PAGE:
Proponents of an effort to place a marijuana-legalization initiative on the 2012 ballot called on state Attorney General John Suthers today to stay on the rhetorical sidelines during the campaign.
The salvo came after Suthers has in recent days been critical of a state medical-marijuana regulator who wrote a letter to communities considering medical-marijuana business bans this year. Suthers said the letter, from Medical Marijuana Enforcement Division boss Dan Hartman, improperly veered into advocacy against the bans.
At a news conference today outside Suthers’ office, Mason Tvert and Brian Vicente, the leaders of the Campaign to Regulate Marijuana Like Alcohol, said it is hypocritical of Suthers to criticize Hartman while himself speaking out against marijuana initiatives.
“Attorney General Suthers believes it is unethical for one state employee to offer an opinion on a ballot initiative,” Tvert said. “Yet Attorney General Suthers has vociferously spoken out against marijuana initiatives in the past.”
But Mike Saccone, a spokesman for Suthers, said Suthers is in an entirely different position than Hartman, which made the Hartman’s letter inappropriate.
“The key difference here is that the Attorney General is a statewide elected official with broad responsibilities versus the head of the Medical Marijuana Enforcement Division, a civil servant whose job it is to be a neutral regulator of an industry,” Saccone wrote in an e-mail. “The Attorney General believes that it is problematic for a regulator to be choosing sides in an election that affects a business that his agency collects fees from and oversees.”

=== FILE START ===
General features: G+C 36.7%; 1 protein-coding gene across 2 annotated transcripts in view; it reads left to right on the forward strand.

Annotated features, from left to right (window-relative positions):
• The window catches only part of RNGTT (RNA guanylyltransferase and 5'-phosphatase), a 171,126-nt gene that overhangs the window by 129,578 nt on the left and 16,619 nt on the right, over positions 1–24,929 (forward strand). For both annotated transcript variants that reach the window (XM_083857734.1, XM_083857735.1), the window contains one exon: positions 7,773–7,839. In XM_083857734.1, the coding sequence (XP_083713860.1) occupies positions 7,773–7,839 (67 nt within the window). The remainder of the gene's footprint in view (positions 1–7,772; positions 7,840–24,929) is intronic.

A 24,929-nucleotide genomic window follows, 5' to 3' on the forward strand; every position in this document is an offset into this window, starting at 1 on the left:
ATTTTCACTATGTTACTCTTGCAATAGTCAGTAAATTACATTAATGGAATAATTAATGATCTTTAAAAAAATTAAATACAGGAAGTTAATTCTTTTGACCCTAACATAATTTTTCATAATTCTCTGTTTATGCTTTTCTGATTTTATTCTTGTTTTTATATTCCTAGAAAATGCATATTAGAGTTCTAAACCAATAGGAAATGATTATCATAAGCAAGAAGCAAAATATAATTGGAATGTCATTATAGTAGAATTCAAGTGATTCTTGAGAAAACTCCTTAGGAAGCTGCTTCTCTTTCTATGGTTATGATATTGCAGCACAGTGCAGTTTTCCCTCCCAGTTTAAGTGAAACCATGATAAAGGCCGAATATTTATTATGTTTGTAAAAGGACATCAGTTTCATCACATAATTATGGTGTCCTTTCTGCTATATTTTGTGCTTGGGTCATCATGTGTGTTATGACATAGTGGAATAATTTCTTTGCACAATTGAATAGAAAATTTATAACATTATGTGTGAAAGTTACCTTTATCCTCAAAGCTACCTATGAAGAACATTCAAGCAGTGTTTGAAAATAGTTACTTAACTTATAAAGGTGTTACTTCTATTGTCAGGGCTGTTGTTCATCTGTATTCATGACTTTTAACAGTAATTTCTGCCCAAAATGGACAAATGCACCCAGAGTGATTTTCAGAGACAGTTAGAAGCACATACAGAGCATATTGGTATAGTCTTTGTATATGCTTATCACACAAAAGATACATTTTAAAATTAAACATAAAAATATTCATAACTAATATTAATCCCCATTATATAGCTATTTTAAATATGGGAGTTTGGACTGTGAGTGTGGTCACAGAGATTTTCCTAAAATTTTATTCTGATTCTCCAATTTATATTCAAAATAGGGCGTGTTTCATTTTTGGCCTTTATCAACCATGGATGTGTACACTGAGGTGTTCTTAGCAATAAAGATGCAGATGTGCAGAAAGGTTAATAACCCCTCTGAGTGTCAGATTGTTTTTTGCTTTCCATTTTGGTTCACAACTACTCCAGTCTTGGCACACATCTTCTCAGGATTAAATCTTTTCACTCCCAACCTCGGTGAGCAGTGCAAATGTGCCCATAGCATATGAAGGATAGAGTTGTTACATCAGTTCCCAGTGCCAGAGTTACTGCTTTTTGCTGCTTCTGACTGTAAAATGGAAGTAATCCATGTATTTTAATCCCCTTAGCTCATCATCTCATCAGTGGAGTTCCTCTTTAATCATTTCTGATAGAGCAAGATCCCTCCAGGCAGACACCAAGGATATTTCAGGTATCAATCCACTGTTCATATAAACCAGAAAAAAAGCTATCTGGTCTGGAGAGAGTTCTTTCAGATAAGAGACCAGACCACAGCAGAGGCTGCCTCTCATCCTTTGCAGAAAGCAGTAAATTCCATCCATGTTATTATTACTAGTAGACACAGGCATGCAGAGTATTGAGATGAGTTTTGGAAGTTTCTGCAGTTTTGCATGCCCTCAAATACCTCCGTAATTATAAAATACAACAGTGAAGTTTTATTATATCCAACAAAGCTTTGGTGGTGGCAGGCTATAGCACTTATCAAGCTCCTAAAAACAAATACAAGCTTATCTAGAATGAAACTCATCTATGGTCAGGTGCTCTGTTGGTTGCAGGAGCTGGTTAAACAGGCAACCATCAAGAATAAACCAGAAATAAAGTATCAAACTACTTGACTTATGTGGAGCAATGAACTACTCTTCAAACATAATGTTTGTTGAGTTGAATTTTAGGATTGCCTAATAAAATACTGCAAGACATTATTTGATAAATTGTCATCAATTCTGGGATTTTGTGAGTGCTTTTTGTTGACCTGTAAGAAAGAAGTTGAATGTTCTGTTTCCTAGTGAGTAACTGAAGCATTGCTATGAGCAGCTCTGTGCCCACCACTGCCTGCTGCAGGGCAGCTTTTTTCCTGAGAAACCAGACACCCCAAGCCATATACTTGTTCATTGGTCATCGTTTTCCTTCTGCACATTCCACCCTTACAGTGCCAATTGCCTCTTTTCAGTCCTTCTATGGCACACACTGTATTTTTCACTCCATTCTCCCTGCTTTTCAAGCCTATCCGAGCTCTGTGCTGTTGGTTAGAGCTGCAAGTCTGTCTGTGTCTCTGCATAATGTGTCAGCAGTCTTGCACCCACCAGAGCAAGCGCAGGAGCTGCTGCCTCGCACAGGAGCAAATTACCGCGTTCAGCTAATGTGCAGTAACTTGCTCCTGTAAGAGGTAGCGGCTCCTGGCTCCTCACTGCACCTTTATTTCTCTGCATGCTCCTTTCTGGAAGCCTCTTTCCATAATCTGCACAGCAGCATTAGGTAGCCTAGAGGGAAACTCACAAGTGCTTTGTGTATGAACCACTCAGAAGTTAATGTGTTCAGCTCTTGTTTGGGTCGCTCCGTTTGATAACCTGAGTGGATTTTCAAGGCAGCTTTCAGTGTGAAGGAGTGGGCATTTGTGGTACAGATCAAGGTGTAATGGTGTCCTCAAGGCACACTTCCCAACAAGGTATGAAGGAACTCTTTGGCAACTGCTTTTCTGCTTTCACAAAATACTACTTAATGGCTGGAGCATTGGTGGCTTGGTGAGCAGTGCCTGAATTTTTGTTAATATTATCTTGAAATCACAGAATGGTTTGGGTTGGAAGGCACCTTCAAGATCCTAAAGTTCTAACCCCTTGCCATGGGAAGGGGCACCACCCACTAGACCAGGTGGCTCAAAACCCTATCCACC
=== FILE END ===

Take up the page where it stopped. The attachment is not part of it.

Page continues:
The controversy began bubbling two weeks ago, after Hartman wrote a letter about what he saw as the possible impacts of proposed dispensary bans in several communities, including Palisade and Steamboat Springs. In the letter, Hartman said a ban would prevent the MMED from doing anything about small, nuisance medical-marijuana operations that may result after dispensaries are closed.
“I want Colorado citizens to truly understand what they are voting for or against,” Hartman wrote in the letter. “This ban will not remove medical marijuana from your community, but it will prevent the MMED from being able to help ensure that medical marijuana sales are regulated, monitored, safe, secure and taxed.”
After the controversy surfaced, MMED spokeswoman Julie Postlethwait sent a statement to The Denver Post saying the letter was written in response to questions from the community and was not intended to take a position on the vote. Suthers told 9News that new Department of Revenue head Barbara Brohl planned to do an internal review.
Amid rumors in the medical-marijuana community that the controversy has resulted in Hartman’s being re-assigned, a Department of Revenue spokesman last week said Brohl is reviewing the department’s organization and plans to announce changes this week. The spokesman said he couldn’t comment on Hartman’s status, and Hartman has not responded to numerous phone messages.
The MMED is in charge of regulating and auditing all of the state’s medical-marijuana businesses, including dispensaries and large marijuana-growing operations. It has recently begun issuing the first marijuana-specific state business licenses in the country.
Tvert and Vicente’s initiative would create a regulatory structure similar to one the MMED already oversees. The campaign has collected close to 100,000 signatures to put the initiative on the ballot, Tvert said. It hopes to collect about 40,000 more, to ensure it has the 86,105 valid signatures needed for the measure to go before voters.